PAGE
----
The compounds of formula (4) are converted to a compound of Formula I as shown in Reaction Scheme II.


Step 1—Preparation of Formula (5)

The compound of formula (5) is prepared conventionally from the compound of formula (4), for example by reaction of (4) with tributyltincyanide in the presence of tetrakis(triphenylphosphine)palladium in an inert solvent, for example N,N-dimethylformamide. The reaction is conducted at a temperature of about 100-120° C., preferably about 120° C., for about 4-24 hours, preferably about 18 hours. When the reaction is substantially complete, the product of formula (5) is isolated by conventional means and purified, for example by chromatography.

Step 2—Preparation of Formula (6)

The compound of formula (6) is prepared from the compound of formula (5) by reaction with a reducing agent, for example by reaction with hydrogen in the presence of a metal catalyst, for example Raney nickel. The reaction is conducted in an inert solvent, for example methanol, at room temperature for about 2 hours. When the reaction is substantially complete, the product of formula (6) is isolated by conventional means and purified, for example by chromatography.

Step 3—Preparation of a Compound of Formula I

The compound of formula (6) is then converted to a compound of Formula I by reaction with a carboxylic acid of the formula R2CO2H or a salt of the carboxylic acid. For example, reaction of a metal salt of the formula R2CO2K with the compound of formula (6) in the presence of a carbodiimide derivative, for example 1(3-dimethylaminopropyl)-3-ethylcarbodiimide. The reaction is conducted in an inert solvent, for example a mixture of water and N,N-dimethylformamide, at about room temperature, for about 1-10 hours, preferably about 4 hours. When the reaction is substantially complete, the product of Formula I is isolated by conventional means, and purified, for example by chromatography.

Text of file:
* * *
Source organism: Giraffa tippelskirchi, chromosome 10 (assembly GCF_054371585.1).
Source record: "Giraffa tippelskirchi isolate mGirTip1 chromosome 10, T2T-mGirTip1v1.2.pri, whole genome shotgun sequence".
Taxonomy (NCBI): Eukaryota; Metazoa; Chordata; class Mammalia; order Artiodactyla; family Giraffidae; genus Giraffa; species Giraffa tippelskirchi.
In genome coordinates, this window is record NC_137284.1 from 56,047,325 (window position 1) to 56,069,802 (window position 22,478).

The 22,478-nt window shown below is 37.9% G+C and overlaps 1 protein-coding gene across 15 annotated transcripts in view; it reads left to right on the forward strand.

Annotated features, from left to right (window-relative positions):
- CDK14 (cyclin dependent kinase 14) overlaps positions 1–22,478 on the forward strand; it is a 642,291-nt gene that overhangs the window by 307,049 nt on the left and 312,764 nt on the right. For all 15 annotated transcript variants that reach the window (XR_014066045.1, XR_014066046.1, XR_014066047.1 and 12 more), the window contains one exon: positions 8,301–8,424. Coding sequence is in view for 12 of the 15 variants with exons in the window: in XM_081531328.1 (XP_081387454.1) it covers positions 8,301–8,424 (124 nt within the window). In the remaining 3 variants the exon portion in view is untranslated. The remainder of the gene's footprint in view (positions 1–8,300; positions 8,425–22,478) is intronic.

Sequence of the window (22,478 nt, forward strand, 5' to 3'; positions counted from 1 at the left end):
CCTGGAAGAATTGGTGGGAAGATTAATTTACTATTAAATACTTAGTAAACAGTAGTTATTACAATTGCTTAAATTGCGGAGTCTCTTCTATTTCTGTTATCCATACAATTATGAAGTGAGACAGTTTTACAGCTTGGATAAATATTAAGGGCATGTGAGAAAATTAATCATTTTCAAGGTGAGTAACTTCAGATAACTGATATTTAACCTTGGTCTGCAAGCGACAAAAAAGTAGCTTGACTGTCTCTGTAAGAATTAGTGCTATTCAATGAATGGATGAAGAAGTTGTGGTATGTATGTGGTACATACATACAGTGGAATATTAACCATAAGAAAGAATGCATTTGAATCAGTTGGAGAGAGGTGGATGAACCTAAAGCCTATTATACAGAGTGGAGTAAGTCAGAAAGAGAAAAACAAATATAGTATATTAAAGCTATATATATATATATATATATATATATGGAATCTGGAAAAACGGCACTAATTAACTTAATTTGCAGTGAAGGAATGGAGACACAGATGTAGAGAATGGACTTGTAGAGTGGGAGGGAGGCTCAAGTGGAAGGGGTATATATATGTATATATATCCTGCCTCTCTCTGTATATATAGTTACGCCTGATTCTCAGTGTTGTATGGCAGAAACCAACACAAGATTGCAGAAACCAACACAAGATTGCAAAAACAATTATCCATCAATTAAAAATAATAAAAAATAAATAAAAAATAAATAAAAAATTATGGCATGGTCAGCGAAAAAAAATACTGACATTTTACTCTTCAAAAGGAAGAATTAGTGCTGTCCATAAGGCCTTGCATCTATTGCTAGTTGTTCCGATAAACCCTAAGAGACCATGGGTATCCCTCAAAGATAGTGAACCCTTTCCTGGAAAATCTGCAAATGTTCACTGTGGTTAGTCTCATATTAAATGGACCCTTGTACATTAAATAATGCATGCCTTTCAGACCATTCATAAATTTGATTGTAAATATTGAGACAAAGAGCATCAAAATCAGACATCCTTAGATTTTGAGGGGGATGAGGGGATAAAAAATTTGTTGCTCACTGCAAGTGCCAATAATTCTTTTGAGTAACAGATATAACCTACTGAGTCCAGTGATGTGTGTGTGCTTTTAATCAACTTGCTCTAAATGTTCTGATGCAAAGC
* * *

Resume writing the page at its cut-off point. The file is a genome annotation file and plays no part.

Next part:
Utility, Testing and Administration

General Utility

The compounds of Formula I are effective in the treatment of conditions known to respond to administration of a partial or full agonist of an A1 adenosine receptor. Such conditions include, but are not limited to, acute and chronic disorders of heart rhythm, especially those diseases characterized by rapid heart rate, in which the rate is driven by abnormalities in the sinoatrial, atria, and AV nodal tissues. Such disorders include, but are not limited to, atrial fibrillation, supraventricular tachycardia and atrial flutter, congestive heart failure, non-insulin-dependent diabetes mellitus, hyperglycemia, epilepsy (anticonvulsant activity), and neuroprotection. A1 agonists also have antilipolytic effects in adipocytes that leads to a decreased release of nonesterified fatty acids.

Testing